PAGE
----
Designers Need to Know More About Costs

Jun 26, 2006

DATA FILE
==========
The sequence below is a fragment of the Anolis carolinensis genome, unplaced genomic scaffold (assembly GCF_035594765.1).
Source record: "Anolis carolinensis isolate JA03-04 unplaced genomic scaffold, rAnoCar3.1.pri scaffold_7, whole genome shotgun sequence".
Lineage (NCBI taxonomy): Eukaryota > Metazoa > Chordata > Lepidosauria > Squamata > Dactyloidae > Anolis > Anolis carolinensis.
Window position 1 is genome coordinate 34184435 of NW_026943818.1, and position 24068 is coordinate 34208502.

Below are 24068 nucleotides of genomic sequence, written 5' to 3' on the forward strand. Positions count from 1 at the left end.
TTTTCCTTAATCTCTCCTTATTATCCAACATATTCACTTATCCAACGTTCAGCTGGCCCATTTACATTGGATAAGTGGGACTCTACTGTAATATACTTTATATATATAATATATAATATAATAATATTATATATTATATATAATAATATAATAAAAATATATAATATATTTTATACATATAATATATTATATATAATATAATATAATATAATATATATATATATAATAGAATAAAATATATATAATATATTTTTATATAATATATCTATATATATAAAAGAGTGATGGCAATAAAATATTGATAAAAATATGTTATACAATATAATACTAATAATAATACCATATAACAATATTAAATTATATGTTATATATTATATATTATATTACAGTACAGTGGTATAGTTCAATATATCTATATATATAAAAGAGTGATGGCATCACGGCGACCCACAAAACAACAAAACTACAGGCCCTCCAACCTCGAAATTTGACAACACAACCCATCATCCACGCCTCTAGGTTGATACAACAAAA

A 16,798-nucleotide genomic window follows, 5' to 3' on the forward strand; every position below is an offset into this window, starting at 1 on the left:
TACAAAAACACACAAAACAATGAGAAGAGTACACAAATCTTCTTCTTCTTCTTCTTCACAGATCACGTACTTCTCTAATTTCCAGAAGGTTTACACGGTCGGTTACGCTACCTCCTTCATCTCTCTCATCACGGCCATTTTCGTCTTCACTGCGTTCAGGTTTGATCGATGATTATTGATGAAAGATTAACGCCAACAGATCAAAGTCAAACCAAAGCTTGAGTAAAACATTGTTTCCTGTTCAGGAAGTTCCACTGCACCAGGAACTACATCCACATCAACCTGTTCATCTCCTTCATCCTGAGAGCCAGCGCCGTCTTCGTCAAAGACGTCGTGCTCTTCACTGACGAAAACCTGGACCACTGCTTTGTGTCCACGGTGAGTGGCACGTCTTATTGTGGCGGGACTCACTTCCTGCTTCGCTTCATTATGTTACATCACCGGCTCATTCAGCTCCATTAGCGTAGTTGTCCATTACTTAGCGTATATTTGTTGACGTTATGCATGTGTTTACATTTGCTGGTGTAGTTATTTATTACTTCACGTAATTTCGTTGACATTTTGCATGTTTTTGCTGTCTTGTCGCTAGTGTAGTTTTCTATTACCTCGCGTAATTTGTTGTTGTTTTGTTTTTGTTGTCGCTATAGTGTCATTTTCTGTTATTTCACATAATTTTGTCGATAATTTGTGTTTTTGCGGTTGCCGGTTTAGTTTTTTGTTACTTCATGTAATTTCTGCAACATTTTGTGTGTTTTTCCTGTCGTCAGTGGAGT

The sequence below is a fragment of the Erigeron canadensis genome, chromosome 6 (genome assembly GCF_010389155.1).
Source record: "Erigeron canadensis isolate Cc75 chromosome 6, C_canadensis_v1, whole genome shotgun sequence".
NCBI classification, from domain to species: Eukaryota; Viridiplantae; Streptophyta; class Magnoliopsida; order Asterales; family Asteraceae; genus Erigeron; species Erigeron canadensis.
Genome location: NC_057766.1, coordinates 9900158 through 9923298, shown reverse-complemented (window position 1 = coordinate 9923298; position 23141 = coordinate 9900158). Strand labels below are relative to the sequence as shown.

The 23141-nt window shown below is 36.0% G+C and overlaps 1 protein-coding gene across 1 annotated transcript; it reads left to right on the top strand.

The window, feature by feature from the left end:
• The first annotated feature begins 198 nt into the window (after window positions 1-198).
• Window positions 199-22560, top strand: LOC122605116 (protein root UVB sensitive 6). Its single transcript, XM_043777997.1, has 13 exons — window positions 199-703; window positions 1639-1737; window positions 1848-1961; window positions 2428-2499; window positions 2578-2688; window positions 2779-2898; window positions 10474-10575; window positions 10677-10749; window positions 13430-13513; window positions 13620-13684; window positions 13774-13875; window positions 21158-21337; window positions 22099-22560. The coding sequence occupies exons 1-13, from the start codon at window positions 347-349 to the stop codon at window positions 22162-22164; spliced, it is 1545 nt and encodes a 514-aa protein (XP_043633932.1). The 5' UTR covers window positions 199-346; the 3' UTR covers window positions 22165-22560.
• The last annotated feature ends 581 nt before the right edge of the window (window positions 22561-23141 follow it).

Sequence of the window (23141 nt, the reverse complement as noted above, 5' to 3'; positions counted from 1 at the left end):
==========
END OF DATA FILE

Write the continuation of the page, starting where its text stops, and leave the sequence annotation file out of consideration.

It’s no wonder that contractors are getting more and more control over the building process. Contractor-led design-build’s popularity compared to designer-led design-build is just one example. There are many reasons for the decline of the architect as “master builder” but foremost among them is a lack of cost knowledge. This lack of knowing what things cost to actually build is a bigger threat to design firms than cheap foreign labor ever was. It keeps us from being able to meet our clients’ expectations— we can’t design to their budget. We look bad, we lose the client’s confidence, we lose control, and we create a lot of disappointment. ALL of this could be eliminated by accurate, up-to-date knowledge of the costs of materials and labor in the location where the project is going to be built. How can we make things better? There are many options, some better than others: Make cost estimating a bigger part of architectural education. This is much easier to say than it is to accomplish. My experience with architectural schools is that change comes slowly— very slowly. Any new curriculum or new way of teaching is usually resisted. Doing things the way they have always been done is a big part of it. But as long as little or no time is spent figuring out what a design will cost to build while in school, where do you think our architects are going to get this knowledge? It’s a huge problem. Develop (and use) a firm-wide database on actual construction costs. It’s amazing to me that more design firms don’t do this. I don’t understand why this isn’t a bigger priority than it is. We need to be able to slice and dice and unitize these costs any way necessary so we can immediately talk cost-per-square-foot on anything, anywhere, that anyone wants to quickly ballpark. There are many different services that can give you a lot of this data, also. Find out which of these are any good and sign up for them. Use more than one source for cost data and continuously update in dynamic environments for things such as steel costs, lumber costs, etc. Specialize. The way to learn what a mid-line hotel costs to build is to do them every day. Even more specifically, the way to learn what different types of ceiling treatments in those hotels cost is to do them every day. The way to learn what venetino marble vs. four-inch ceramic tile costs to install in a hotel bathroom in Cleveland per square foot is to do these projects every day. Specialization is critical. And the people who actually know costs need to be accessible to the client and involved in the project early. Don’t keep them in the back room while your silver-tongued devils are out there over-promising and underdelivering. Get cost consultants involved early! There’s nothing like being able to do it all yourself, but not every company has every skill they need in-house. If this describes your firm, form a relationship with a capable cost consulting firm. Use them on every job, not just those where the client is mandating it. Get them involved early in the project, too, so it doesn’t go so far off-course that there’s no chance for recovery. This could be money that’s well-spent. Have a sufficient budget for cost review and preliminary construction cost estimating. If you don’t have enough time planned into the budget, this definitely will not happen. It still may not happen— design usually eats more than their share of the fee— but it may get someone thinking if the line item is there. And if it’s there but never used, this alone would tell top management something in the process is broken. There are many other suggestions I could make on how to improve the cost knowledge of design professionals, but I am out of space. Send your ideas on so we can share them with our readers! Originally published 6/26/2006

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